Mr. Hutton: In England, data are collected on the number of patients whose operation has been cancelled for non-clinical reasons Xon the day of surgery and at the last minute". The most recent data available for the quarter ending June 2002 shows there were 14,808 operations cancelled at the last minute for non-clinical reasons, of which 10,819 operations were cancelled on the day of surgery.

The data collected on cancelled operations for non-clinical reasons are not broken down into the reasons for cancellation. Therefore, no data can be provided on how many operations are cancelled due to delayed discharge from hospital.

Health matters in Wales are the responsibility of the National Assembly for Wales.

Dementia

Mr. Edwards: To ask the Secretary of State for Health (1) what plans he has to improve the training of doctors in the diagnosis and treatment of dementia; [82262]

Jacqui Smith: The Government fully recognise the importance of ensuring that the needs of people with dementia and their carers are met. For that reason, the national service framework (NSF) for older people has a standard, a service model and milestones to monitor progress around the health and social needs of older people with mental health problems, including all people with dementia, and requirements around meeting the needs of their carers.

A key element of the NSF requirements is ensuring early diagnosis of dementia. We are aware of concerns over this, and of the research funded by the Alzheimer's Society to assess ways of helping primary care teams with diagnosis and treatment of dementia. The Department's care group workforce team for older people's services is also looking at the training needs of staff working with people with dementia.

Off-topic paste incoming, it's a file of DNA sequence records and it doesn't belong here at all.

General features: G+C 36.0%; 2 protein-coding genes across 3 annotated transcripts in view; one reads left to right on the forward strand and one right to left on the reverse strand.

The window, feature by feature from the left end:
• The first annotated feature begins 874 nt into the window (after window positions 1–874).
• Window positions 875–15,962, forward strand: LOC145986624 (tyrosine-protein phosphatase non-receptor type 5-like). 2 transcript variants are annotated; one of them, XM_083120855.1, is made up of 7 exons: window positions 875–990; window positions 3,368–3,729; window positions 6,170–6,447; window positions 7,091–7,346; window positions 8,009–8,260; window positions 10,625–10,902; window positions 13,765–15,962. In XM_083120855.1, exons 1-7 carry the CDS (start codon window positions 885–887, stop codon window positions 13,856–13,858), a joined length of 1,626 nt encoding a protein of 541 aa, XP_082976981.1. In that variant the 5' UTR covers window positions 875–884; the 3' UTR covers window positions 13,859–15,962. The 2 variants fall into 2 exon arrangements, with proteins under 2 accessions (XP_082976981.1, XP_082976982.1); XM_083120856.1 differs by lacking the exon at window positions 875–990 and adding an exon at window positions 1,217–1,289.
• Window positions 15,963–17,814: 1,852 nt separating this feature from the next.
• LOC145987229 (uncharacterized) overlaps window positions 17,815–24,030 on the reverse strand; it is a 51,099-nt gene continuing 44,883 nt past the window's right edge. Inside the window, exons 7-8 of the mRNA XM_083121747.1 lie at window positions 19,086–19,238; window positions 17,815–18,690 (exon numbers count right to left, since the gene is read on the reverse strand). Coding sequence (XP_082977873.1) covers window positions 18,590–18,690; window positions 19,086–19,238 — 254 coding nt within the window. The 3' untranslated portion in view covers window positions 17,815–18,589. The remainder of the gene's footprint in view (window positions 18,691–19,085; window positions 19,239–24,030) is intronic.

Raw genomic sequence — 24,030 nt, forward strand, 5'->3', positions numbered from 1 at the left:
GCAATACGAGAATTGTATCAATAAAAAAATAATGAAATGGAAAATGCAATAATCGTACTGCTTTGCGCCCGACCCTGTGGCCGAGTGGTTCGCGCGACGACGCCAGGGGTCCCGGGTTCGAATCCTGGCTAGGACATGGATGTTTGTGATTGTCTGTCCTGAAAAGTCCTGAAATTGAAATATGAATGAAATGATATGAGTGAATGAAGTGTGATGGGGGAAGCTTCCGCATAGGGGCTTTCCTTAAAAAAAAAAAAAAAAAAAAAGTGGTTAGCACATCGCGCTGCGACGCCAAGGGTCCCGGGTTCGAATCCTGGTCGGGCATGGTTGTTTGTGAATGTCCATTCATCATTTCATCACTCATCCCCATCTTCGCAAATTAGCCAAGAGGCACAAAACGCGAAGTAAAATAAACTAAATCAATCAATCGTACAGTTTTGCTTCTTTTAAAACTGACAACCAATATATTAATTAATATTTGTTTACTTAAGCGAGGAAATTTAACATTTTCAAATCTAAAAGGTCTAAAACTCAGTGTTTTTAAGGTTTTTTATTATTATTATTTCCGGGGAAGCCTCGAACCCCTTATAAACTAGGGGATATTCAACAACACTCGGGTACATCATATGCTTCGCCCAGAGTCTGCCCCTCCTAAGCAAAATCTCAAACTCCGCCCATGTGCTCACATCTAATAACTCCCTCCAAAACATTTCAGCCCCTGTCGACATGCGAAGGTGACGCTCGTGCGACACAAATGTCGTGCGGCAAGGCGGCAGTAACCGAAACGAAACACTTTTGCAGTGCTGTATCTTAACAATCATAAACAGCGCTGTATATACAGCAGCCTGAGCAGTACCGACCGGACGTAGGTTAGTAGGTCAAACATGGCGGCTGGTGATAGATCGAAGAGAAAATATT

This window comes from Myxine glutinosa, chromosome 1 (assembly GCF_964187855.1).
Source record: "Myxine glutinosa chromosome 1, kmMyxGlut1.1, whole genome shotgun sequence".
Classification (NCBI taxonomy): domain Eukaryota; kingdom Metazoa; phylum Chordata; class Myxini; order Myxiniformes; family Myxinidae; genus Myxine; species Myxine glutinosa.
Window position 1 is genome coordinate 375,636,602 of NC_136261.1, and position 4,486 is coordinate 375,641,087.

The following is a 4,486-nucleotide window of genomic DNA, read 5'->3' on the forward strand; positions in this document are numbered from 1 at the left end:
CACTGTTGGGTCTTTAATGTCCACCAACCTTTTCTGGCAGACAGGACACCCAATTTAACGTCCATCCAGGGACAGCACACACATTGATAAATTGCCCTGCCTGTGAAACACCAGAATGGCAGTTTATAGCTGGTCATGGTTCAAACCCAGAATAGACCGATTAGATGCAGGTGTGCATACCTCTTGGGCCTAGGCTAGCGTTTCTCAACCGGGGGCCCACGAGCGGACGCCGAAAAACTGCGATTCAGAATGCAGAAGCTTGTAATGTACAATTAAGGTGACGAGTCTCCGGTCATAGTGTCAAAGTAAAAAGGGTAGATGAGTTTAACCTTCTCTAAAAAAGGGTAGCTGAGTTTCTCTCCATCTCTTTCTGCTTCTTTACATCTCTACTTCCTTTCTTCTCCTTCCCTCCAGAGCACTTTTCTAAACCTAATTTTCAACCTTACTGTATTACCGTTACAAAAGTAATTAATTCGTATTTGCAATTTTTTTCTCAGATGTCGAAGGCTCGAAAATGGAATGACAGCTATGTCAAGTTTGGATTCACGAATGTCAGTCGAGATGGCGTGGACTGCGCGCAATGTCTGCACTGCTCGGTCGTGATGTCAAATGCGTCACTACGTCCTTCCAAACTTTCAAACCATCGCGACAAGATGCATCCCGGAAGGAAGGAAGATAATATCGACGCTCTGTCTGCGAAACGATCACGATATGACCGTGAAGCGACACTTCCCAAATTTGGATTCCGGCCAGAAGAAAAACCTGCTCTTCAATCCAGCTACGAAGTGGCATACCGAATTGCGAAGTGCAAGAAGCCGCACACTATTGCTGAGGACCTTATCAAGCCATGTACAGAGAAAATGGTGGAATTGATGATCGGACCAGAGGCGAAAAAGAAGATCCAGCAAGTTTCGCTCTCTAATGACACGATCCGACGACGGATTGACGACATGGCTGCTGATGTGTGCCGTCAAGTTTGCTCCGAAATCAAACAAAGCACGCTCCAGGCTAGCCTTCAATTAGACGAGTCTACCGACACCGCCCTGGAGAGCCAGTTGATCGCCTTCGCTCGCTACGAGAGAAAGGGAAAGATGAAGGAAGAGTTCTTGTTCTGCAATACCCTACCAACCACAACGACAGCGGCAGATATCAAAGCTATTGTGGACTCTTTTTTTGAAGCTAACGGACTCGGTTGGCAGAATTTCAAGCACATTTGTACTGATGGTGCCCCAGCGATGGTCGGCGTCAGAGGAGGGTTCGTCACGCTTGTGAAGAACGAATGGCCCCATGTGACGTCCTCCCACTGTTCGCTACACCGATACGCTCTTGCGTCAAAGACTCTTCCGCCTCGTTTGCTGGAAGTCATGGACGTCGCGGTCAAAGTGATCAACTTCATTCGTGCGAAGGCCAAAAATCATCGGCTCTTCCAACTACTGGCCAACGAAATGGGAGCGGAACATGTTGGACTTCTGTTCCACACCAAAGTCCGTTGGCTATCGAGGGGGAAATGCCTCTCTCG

Various other strands of work are under way to help with implementation of the NSF. For example, consideration is being given to the inclusion of a clinical guideline on the management of dementia within the programme of work of the National Institute for Clinical Excellence.

25 Nov 2002 : Column 134W

As a result of the national carers strategy, carers of people with dementia have a right to an assessment of both their needs and ability to continue caring. Ring-fenced money totalling £85 million this year and £100 million next year has been provided to allow carers to take short term breaks from their caring responsibilities. In certain circumstances, carers may also receive cash that they can use to purchase the services they need.

Dermatology (West Sussex)

Tim Loughton: To ask the Secretary of State for Health how many Action on Dermatology programme capital projects have been awarded to primary care trusts in West Sussex. [83283]

Ms Blears: The former West Sussex Health Authority was allocated £142,000 in action on dermatology funding. Information is not available centrally on how this money was disseminated to the wider health community.

Domiciliary Care

Mr. Burns: To ask the Secretary of State for Health what the average number of hours was an individual in (a) England and (b) Wales received domiciliary care in (i) May 1997 and (ii) the last month for which figures are available. [82496]

Jacqui Smith: The number of hours of home care is collected for households, not individuals. The average number of hours of home care received by a household in England was 5.4 hours in September 1997 and 7.6 hours in September 2001. Corresponding data for 2002 are not yet available.

Information on the number of people receiving home care in Wales is a matter for the National Assembly for Wales.

Mr. Burns: : To ask the Secretary of State for Health how many people in (a) England and (b) Wales were receiving domiciliary care in (i) May 1997 and (ii) the last month for which figures are available. [82495]

Jacqui Smith: In 2000–01, some 1.3 million adults in England were helped to live independently at home through the provision of a variety of community-based social services. Corresponding data for 1997–98 is not available.

The number of households receiving home care in England in September 1997 and September 2001 was 479,100 and 381,200 respectively. The number of people in these households is not known.

Information on the number of people receiving home care in Wales is a matter for the National Assembly for Wales.